Maybe our love of grassy fields and trees is a little more deep-rooted than we think.
Ecologist John Falk studied the human preferences for grassed landscapes and came to the conclusion that since humans evolved in the grassy savannas of Africa, lawns are just our expression of our origins.
There's nothing wrong with wanting a beautiful yard. Our homes are usually our largest asset, and landscaping contributes to the value.
And lawns still have their purposes, as places for children to play and as sporting fields.
But how did we become so divorced from nature that we have to pull out everything that was native and instead shovel in neat squares of turf?
In Redesigning the American Lawn, three Yale instructors write about a "freedom lawn," which allows several types of grass and plants, such as clovers and wildflowers, to grow. They're mowed less frequently but still look attractive and can take foot traffic.
They also suggest reducing the acreage of lawn and replacing it with low-maintenance plants.
But to start a large movement toward sustainable landscaping, several things need to happen.
First, there need to be attractive and affordable alternatives. The word "xeriscape" should be divorced from the imagery of desert-appropriate rocks and cacti and instead be associated with lush native species, like vibrant black-eyed susans and milkweed.
Many garden centers and nurseries sell drought-resistant plants, and gardeners can find a listing of these varieties at floridayards.org.
Second, educational programs must be available. The Florida Yards and Neighborhoods program educates residents about how they can have "Florida-friendly" yards, which can include grass if it's watered responsibly.
County extension offices also offer rain barrels, and agents can visit homeowners associations to discuss how residents can shift toward alternative landscaping.
Also, government agencies need to step on board. Regulations, although not popular, can greatly help reduce our impact on the environment. And incentives can motivate homeowners to make the changes.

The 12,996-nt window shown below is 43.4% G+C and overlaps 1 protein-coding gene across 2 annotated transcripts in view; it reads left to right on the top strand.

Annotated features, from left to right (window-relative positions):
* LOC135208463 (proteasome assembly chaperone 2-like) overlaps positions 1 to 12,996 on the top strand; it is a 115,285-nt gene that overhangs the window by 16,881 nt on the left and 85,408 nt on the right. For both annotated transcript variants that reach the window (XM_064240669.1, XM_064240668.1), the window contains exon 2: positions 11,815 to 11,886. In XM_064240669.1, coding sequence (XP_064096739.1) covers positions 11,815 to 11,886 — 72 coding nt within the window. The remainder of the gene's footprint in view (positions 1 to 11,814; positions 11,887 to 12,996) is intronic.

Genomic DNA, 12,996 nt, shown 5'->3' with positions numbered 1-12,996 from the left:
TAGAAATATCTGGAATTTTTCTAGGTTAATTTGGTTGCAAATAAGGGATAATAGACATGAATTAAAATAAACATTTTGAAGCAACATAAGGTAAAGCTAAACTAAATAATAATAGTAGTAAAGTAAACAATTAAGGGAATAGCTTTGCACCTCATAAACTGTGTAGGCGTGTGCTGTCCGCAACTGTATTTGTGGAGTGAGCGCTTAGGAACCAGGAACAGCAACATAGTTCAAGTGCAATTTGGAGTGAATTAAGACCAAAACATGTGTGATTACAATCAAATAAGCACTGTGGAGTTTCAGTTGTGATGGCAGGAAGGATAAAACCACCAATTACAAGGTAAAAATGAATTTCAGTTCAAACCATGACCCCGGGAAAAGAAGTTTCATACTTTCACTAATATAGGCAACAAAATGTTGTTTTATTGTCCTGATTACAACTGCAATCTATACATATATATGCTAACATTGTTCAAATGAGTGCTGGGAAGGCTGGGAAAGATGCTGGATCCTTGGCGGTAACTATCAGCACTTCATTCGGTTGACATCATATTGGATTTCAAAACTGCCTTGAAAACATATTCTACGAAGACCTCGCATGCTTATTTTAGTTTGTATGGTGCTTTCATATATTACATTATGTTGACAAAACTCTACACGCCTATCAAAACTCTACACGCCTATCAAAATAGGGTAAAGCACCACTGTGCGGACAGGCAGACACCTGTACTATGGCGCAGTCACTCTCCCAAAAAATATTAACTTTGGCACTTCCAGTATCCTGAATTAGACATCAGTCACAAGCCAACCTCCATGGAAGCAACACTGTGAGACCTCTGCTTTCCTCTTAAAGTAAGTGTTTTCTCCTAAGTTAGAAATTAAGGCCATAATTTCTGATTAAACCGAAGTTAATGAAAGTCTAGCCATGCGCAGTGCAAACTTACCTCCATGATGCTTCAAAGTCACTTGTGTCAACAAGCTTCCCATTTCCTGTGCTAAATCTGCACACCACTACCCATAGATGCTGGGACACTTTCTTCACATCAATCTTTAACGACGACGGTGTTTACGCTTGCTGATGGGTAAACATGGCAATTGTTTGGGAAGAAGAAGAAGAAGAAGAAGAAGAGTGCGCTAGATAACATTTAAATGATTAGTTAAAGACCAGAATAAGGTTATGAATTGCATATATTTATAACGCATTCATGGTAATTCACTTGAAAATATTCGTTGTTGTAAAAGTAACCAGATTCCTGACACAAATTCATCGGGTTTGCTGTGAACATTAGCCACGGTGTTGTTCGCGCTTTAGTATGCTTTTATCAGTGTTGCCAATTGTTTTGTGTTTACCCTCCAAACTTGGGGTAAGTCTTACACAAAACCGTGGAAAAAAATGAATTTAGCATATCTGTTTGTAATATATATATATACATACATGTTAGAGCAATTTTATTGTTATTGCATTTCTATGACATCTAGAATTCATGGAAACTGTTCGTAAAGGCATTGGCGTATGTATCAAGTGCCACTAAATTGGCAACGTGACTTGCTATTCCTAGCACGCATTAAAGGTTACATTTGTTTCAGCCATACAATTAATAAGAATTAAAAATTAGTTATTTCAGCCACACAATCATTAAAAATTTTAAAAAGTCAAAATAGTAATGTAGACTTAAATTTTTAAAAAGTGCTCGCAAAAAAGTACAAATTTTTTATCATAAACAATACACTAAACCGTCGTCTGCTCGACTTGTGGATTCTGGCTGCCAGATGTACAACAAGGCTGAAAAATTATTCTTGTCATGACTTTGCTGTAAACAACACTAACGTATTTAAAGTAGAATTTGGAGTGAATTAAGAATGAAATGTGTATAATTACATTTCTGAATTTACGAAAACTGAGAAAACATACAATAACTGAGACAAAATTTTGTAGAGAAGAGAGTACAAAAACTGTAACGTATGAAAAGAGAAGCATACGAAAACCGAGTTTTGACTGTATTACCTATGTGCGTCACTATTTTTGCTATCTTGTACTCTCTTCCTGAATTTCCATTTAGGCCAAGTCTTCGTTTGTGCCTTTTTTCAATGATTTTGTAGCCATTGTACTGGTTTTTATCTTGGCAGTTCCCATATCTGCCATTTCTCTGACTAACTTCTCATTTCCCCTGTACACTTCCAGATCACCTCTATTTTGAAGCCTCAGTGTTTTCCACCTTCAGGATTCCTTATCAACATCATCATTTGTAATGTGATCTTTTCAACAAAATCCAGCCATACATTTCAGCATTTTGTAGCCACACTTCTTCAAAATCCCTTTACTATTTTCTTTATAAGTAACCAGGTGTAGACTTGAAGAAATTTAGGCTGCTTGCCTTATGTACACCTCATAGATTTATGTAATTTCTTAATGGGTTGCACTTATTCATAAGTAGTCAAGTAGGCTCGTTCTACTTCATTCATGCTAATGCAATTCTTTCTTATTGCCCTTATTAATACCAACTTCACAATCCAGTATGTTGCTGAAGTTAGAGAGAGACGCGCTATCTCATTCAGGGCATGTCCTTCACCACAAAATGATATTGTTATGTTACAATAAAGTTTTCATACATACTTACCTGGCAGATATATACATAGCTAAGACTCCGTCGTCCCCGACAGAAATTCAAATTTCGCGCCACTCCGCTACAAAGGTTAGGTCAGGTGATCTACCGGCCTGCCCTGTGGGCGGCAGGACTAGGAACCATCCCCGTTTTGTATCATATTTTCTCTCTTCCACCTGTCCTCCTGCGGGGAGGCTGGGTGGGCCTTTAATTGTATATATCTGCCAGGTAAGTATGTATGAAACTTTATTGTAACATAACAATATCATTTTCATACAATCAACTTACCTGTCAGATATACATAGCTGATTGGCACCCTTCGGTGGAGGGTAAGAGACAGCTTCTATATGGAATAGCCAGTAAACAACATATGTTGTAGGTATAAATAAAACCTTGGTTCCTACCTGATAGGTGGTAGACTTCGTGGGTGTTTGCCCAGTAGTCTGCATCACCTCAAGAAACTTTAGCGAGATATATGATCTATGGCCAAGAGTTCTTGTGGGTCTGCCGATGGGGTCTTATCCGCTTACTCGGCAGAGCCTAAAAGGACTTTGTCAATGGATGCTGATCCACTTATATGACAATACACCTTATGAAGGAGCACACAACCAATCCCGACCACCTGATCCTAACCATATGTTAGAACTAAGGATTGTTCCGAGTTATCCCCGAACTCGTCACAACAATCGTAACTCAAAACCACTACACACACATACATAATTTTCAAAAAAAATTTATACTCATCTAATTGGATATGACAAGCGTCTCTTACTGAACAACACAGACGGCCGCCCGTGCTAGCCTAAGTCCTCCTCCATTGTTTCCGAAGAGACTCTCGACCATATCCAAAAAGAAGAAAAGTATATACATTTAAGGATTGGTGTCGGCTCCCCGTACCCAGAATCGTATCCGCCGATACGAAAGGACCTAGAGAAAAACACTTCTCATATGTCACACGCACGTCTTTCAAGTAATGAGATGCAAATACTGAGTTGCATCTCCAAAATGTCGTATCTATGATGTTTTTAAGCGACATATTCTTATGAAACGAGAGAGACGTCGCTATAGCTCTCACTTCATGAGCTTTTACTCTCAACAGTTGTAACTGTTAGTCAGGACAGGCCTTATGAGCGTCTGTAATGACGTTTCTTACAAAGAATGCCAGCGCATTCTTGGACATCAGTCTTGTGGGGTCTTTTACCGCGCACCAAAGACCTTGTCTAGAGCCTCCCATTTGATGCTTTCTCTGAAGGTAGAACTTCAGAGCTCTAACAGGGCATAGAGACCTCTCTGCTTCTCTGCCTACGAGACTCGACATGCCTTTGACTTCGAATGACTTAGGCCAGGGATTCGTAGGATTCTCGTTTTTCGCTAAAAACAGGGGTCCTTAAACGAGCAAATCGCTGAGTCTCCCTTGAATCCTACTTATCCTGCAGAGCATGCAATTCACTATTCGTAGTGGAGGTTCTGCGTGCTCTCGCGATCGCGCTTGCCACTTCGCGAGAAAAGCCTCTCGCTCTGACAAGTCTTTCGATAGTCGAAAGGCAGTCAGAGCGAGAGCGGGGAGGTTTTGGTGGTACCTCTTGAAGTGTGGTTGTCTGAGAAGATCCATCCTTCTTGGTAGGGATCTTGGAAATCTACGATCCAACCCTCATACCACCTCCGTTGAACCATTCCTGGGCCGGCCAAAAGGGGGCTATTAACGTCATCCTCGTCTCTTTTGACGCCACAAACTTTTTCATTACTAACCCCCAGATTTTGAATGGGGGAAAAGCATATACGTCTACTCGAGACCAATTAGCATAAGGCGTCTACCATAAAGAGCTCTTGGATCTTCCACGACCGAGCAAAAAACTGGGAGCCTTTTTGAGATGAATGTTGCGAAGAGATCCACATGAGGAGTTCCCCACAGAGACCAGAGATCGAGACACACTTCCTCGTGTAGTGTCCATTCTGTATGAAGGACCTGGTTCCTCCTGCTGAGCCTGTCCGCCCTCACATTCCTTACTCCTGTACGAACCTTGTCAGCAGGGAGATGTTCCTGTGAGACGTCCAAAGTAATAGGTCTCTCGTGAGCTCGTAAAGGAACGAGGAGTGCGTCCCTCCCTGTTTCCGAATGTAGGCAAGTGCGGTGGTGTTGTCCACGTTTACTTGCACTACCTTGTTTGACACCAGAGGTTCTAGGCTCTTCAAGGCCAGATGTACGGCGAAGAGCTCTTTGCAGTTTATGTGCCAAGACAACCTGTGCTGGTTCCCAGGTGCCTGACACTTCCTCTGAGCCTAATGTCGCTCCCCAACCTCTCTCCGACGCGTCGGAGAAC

In San Antonio, Texas, residents can get rebates on their water bills if they have "watersaver" lawns. That means no more than 50 percent of the landscape can be turf, and St. Augustine grass isn't allowed. Residents must also use drought-tolerant plants, have at least one shade tree and get an irrigation check-up.
In Novato, Calif., the water district offers a "cash for grass" program in which they pay residents $100 per 100 square feet of lawn removed, up to $1,000.
Grass isn't greener
So far, the story is different in the Tampa Bay area. Twenty percent of the potable water used in Tampa Bay is used for irrigation, according to Tampa Bay Water.
We still use noisy, gas-guzzling machines that pollute the air. Leaf blowers are banned in a few dozen cities, but they're a common sight in Florida's suburbs.
But there are some positive changes. St. Petersburg recently passed an ordinance that establishes incentives and regulations to discourage the use of St. Augustine turf and promote xeriscaping.
The City Council is also working to charge the top water users more per gallon, said council member Karl Nurse, a conservation proponent who said he would outlaw St. Augustine grass if he could.
"This recession will end, and we will grow, but we're not going to have any more water," he said. "We need to transition away from St. Augustine grass."
A bill recently signed by Gov. Charlie Crist allows homeowners to move away from sod-only lawns without penalty by their homeowners associations.
Some changes are being made on a small scale, as business owners and homeowners realize their little plot of land affects the environment.
Hillsborough Community College's new SouthShore campus features drip irrigation, drought-resistant plants and a reclaimed water system that collects rainwater and uses it to flush toilets.
And on a recent muggy morning, Riverview resident Mary Elizabeth O'Malley worked on her front yard, planting hearty sunshine mimosa and red trailing verbena.
She started when the drought killed off some of her sod, then it became a passion. She's already planning a backyard filled with only native species.
Her advice to others interested in a greener yard: Start small.
"Begin with a corner where it's hard to grow grass," she said. "Why fight it?"
Jessica Vander Velde can be reached at email@example.com or (813) 661-2443.